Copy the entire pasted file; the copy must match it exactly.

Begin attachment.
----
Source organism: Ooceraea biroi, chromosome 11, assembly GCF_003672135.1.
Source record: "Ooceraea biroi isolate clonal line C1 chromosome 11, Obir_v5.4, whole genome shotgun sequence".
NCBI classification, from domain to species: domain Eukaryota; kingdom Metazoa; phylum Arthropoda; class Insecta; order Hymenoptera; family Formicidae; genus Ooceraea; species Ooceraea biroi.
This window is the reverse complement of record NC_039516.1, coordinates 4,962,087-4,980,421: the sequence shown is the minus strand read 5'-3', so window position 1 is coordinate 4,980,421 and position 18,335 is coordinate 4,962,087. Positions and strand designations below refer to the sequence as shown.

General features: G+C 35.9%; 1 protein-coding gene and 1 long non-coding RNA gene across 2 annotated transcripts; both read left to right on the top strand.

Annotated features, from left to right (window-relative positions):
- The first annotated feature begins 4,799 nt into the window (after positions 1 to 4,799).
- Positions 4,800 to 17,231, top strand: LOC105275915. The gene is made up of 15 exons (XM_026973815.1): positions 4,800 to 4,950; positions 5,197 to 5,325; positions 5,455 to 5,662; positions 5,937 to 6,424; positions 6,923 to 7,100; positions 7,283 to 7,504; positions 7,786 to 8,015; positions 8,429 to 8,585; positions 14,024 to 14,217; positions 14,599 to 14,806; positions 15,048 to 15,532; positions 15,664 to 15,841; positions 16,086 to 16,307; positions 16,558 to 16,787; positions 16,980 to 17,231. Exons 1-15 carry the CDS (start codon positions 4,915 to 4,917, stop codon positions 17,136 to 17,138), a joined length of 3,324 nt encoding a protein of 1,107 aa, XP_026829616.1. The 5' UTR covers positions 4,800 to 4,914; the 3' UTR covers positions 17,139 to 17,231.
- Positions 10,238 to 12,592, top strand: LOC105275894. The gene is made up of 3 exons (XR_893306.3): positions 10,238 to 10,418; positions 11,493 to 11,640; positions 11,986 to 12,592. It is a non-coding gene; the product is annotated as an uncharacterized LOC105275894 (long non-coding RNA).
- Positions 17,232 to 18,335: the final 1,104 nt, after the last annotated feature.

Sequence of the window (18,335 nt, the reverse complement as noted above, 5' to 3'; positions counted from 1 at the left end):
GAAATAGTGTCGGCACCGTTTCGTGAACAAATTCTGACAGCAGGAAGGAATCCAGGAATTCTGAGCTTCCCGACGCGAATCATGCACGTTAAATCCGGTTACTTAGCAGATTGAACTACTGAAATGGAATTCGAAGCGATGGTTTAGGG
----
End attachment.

Source organism: Ooceraea biroi, chromosome 11, assembly GCF_003672135.1.
Source record: "Ooceraea biroi isolate clonal line C1 chromosome 11, Obir_v5.4, whole genome shotgun sequence".
NCBI classification, from domain to species: domain Eukaryota; kingdom Metazoa; phylum Arthropoda; class Insecta; order Hymenoptera; family Formicidae; genus Ooceraea; species Ooceraea biroi.
This window is the reverse complement of record NC_039516.1, coordinates 4,962,087-4,980,421: the sequence shown is the minus strand read 5'-3', so window position 1 is coordinate 4,980,421 and position 18,335 is coordinate 4,962,087. Positions and strand designations below refer to the sequence as shown.

General features: G+C 35.9%; 1 protein-coding gene and 1 long non-coding RNA gene across 2 annotated transcripts; both read left to right on the top strand.

Annotated features, from left to right (window-relative positions):
- The first annotated feature begins 4,799 nt into the window (after positions 1 to 4,799).
- Positions 4,800 to 17,231, top strand: LOC105275915. The gene is made up of 15 exons (XM_026973815.1): positions 4,800 to 4,950; positions 5,197 to 5,325; positions 5,455 to 5,662; positions 5,937 to 6,424; positions 6,923 to 7,100; positions 7,283 to 7,504; positions 7,786 to 8,015; positions 8,429 to 8,585; positions 14,024 to 14,217; positions 14,599 to 14,806; positions 15,048 to 15,532; positions 15,664 to 15,841; positions 16,086 to 16,307; positions 16,558 to 16,787; positions 16,980 to 17,231. Exons 1-15 carry the CDS (start codon positions 4,915 to 4,917, stop codon positions 17,136 to 17,138), a joined length of 3,324 nt encoding a protein of 1,107 aa, XP_026829616.1. The 5' UTR covers positions 4,800 to 4,914; the 3' UTR covers positions 17,139 to 17,231.
- Positions 10,238 to 12,592, top strand: LOC105275894. The gene is made up of 3 exons (XR_893306.3): positions 10,238 to 10,418; positions 11,493 to 11,640; positions 11,986 to 12,592. It is a non-coding gene; the product is annotated as an uncharacterized LOC105275894 (long non-coding RNA).
- Positions 17,232 to 18,335: the final 1,104 nt, after the last annotated feature.

Sequence of the window (18,335 nt, the reverse complement as noted above, 5' to 3'; positions counted from 1 at the left end):
GAAATAGTGTCGGCACCGTTTCGTGAACAAATTCTGACAGCAGGAAGGAATCCAGGAATTCTGAGCTTCCCGACGCGAATCATGCACGTTAAATCCGGTTACTTAGCAGATTGAACTACTGAAATGGAATTCGAAGCGATGGTTTAGGG